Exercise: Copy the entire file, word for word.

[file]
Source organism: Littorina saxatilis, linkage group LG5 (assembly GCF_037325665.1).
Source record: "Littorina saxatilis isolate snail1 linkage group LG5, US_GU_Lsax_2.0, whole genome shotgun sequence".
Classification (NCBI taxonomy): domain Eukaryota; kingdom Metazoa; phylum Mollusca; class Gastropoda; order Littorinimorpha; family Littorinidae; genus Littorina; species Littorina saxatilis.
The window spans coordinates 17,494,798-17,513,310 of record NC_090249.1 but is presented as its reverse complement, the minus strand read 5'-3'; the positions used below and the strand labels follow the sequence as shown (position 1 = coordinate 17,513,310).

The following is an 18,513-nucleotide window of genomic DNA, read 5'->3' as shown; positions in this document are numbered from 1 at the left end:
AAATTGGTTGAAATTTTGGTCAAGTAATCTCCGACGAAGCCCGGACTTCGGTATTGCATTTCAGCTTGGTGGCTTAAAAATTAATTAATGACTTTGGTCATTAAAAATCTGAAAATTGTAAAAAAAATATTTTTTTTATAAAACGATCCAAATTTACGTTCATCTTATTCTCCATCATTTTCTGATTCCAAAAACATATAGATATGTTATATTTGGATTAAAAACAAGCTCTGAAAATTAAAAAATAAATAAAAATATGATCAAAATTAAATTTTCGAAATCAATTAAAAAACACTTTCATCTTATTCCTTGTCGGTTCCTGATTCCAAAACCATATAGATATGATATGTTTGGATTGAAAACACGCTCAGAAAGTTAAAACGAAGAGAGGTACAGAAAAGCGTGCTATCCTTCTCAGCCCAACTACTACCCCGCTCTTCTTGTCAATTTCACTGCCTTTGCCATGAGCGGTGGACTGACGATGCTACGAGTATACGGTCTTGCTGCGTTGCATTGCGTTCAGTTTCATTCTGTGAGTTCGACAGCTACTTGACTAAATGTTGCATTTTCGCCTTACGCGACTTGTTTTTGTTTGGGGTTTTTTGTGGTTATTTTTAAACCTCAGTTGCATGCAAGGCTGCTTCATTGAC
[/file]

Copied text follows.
Source organism: Littorina saxatilis, linkage group LG5 (assembly GCF_037325665.1).
Source record: "Littorina saxatilis isolate snail1 linkage group LG5, US_GU_Lsax_2.0, whole genome shotgun sequence".
Classification (NCBI taxonomy): domain Eukaryota; kingdom Metazoa; phylum Mollusca; class Gastropoda; order Littorinimorpha; family Littorinidae; genus Littorina; species Littorina saxatilis.
The window spans coordinates 17,494,798-17,513,310 of record NC_090249.1 but is presented as its reverse complement, the minus strand read 5'-3'; the positions used below and the strand labels follow the sequence as shown (position 1 = coordinate 17,513,310).

The following is an 18,513-nucleotide window of genomic DNA, read 5'->3' as shown; positions in this document are numbered from 1 at the left end:
AAATTGGTTGAAATTTTGGTCAAGTAATCTCCGACGAAGCCCGGACTTCGGTATTGCATTTCAGCTTGGTGGCTTAAAAATTAATTAATGACTTTGGTCATTAAAAATCTGAAAATTGTAAAAAAAATATTTTTTTTATAAAACGATCCAAATTTACGTTCATCTTATTCTCCATCATTTTCTGATTCCAAAAACATATAGATATGTTATATTTGGATTAAAAACAAGCTCTGAAAATTAAAAAATAAATAAAAATATGATCAAAATTAAATTTTCGAAATCAATTAAAAAACACTTTCATCTTATTCCTTGTCGGTTCCTGATTCCAAAACCATATAGATATGATATGTTTGGATTGAAAACACGCTCAGAAAGTTAAAACGAAGAGAGGTACAGAAAAGCGTGCTATCCTTCTCAGCCCAACTACTACCCCGCTCTTCTTGTCAATTTCACTGCCTTTGCCATGAGCGGTGGACTGACGATGCTACGAGTATACGGTCTTGCTGCGTTGCATTGCGTTCAGTTTCATTCTGTGAGTTCGACAGCTACTTGACTAAATGTTGCATTTTCGCCTTACGCGACTTGTTTTTGTTTGGGGTTTTTTGTGGTTATTTTTAAACCTCAGTTGCATGCAAGGCTGCTTCATTGAC